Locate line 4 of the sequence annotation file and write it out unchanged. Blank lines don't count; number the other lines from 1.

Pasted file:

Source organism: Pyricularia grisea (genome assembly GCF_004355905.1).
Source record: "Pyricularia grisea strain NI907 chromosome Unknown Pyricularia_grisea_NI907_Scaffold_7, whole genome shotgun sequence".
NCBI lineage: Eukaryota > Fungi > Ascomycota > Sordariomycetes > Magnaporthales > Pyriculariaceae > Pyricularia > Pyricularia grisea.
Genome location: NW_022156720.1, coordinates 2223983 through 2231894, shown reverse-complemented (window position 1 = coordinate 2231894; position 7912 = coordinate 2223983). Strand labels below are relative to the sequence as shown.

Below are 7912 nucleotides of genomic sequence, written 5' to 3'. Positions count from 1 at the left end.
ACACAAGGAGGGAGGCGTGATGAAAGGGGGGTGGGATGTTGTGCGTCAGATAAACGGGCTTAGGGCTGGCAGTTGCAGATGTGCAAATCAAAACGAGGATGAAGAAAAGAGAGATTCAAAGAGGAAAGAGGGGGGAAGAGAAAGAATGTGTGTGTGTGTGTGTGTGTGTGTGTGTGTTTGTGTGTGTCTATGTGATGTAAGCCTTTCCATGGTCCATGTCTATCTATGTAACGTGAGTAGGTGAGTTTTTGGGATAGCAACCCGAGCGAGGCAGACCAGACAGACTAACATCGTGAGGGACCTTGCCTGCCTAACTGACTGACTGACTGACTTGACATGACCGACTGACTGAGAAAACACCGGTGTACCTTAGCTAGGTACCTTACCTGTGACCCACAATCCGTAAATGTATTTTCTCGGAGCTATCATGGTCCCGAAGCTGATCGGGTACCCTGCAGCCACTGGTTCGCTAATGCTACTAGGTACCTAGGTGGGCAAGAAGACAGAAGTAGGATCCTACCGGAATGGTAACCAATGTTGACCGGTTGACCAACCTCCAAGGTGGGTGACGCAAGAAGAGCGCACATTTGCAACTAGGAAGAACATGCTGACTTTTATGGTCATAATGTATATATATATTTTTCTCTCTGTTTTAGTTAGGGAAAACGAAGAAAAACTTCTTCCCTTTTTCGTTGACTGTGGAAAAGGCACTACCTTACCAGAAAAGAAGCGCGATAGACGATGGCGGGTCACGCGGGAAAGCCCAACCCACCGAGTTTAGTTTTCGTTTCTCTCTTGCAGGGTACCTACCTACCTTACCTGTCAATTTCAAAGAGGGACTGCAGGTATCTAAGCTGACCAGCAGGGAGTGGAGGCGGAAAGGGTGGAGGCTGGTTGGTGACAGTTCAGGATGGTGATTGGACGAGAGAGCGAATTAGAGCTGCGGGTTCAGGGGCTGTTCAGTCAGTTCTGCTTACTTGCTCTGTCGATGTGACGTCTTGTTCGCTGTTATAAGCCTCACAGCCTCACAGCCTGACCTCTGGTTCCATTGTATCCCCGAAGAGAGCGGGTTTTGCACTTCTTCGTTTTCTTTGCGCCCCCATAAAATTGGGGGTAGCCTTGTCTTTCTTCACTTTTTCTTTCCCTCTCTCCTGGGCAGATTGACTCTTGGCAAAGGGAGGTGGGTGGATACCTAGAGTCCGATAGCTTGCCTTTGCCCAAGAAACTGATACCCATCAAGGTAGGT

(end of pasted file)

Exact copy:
Genome location: NW_022156720.1, coordinates 2223983 through 2231894, shown reverse-complemented (window position 1 = coordinate 2231894; position 7912 = coordinate 2223983). Strand labels below are relative to the sequence as shown.